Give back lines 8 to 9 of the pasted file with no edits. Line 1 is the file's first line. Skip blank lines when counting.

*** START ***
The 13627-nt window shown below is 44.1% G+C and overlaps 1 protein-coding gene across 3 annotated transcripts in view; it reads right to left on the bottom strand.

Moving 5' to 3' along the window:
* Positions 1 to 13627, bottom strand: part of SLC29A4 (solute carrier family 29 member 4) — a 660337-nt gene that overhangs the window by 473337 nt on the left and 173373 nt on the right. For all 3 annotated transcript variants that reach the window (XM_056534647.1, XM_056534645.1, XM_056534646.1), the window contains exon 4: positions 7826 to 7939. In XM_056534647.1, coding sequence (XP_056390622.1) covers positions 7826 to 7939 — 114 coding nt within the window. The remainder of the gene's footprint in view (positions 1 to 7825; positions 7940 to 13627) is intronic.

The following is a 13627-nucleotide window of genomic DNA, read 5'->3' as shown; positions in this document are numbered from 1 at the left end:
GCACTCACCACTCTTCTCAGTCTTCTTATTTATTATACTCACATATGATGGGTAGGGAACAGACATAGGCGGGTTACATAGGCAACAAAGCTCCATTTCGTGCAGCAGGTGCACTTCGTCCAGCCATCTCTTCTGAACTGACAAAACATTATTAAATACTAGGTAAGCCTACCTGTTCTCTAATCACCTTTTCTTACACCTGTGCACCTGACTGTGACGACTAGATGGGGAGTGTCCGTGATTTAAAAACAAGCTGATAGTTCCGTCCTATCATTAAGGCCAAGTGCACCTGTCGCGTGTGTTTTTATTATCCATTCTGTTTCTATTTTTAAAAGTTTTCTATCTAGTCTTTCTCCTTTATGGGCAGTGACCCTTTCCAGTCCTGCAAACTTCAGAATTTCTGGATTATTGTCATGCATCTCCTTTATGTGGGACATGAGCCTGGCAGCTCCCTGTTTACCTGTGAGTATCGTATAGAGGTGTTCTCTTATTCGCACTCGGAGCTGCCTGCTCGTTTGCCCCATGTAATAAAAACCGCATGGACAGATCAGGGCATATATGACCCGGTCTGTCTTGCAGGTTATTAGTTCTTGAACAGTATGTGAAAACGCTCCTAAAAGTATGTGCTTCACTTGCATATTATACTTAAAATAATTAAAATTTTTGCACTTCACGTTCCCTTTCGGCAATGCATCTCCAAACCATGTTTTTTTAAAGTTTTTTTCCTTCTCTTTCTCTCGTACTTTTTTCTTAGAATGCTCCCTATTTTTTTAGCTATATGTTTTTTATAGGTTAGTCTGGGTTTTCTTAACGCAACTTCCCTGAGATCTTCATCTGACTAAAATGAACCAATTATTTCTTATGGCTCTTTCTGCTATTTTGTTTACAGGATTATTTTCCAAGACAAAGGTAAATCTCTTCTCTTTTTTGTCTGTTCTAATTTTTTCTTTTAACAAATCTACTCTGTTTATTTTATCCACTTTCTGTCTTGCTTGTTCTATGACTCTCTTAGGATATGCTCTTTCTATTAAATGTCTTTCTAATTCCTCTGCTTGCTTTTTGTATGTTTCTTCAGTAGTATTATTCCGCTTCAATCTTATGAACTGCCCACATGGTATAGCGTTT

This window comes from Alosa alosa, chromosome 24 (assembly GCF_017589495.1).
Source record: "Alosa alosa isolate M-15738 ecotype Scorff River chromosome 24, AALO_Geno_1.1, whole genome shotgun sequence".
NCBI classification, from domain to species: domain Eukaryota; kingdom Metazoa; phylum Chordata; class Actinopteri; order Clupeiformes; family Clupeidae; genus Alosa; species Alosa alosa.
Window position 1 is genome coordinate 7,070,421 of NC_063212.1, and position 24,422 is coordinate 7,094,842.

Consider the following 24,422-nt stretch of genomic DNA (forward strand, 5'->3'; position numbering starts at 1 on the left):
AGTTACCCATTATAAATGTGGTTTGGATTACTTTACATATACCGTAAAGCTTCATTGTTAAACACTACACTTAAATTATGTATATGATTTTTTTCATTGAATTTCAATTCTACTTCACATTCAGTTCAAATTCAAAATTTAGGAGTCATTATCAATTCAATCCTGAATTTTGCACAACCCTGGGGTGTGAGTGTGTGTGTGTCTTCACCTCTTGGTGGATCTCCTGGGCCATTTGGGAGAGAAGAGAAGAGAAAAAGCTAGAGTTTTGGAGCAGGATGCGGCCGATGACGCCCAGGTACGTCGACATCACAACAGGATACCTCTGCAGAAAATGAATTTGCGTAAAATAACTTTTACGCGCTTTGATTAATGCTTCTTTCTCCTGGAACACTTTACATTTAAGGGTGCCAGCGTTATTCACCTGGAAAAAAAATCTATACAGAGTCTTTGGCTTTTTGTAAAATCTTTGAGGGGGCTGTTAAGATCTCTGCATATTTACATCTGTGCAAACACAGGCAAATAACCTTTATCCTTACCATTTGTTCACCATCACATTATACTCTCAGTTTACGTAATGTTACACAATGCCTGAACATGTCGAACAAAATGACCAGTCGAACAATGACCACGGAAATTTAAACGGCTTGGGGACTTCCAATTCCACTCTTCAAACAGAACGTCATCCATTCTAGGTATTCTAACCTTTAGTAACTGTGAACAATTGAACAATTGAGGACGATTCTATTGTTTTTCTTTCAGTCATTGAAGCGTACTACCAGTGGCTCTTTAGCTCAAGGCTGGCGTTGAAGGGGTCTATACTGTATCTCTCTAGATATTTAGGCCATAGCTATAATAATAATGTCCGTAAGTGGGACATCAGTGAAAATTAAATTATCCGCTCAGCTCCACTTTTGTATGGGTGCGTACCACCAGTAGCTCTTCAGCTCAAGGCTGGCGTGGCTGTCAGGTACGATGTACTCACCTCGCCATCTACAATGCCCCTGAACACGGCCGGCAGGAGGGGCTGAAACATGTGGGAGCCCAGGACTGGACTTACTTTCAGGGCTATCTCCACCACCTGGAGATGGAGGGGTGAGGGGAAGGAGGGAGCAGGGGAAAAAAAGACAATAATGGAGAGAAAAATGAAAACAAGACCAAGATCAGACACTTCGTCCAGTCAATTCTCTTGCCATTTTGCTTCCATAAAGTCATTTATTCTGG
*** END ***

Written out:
NCBI classification, from domain to species: domain Eukaryota; kingdom Metazoa; phylum Chordata; class Actinopteri; order Clupeiformes; family Clupeidae; genus Alosa; species Alosa alosa.
Window position 1 is genome coordinate 7,070,421 of NC_063212.1, and position 24,422 is coordinate 7,094,842.